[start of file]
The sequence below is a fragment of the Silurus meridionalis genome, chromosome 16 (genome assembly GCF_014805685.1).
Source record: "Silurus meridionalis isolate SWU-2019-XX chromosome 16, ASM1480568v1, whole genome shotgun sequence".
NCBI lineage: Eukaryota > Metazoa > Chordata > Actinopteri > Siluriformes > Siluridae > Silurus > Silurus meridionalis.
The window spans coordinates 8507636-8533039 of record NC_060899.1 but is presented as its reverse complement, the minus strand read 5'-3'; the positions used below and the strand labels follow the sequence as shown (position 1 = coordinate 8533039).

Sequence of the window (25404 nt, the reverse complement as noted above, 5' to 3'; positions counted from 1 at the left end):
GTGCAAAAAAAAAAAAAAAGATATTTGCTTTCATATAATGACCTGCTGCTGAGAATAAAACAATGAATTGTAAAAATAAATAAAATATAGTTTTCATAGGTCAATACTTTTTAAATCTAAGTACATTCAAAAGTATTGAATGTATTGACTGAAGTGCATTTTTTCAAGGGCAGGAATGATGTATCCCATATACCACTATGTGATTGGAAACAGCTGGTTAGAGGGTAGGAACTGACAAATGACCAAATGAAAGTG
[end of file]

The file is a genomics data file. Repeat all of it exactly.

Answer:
The sequence below is a fragment of the Silurus meridionalis genome, chromosome 16 (genome assembly GCF_014805685.1).
Source record: "Silurus meridionalis isolate SWU-2019-XX chromosome 16, ASM1480568v1, whole genome shotgun sequence".
NCBI lineage: Eukaryota > Metazoa > Chordata > Actinopteri > Siluriformes > Siluridae > Silurus > Silurus meridionalis.
The window spans coordinates 8507636-8533039 of record NC_060899.1 but is presented as its reverse complement, the minus strand read 5'-3'; the positions used below and the strand labels follow the sequence as shown (position 1 = coordinate 8533039).

Sequence of the window (25404 nt, the reverse complement as noted above, 5' to 3'; positions counted from 1 at the left end):
GTGCAAAAAAAAAAAAAAAGATATTTGCTTTCATATAATGACCTGCTGCTGAGAATAAAACAATGAATTGTAAAAATAAATAAAATATAGTTTTCATAGGTCAATACTTTTTAAATCTAAGTACATTCAAAAGTATTGAATGTATTGACTGAAGTGCATTTTTTCAAGGGCAGGAATGATGTATCCCATATACCACTATGTGATTGGAAACAGCTGGTTAGAGGGTAGGAACTGACAAATGACCAAATGAAAGTG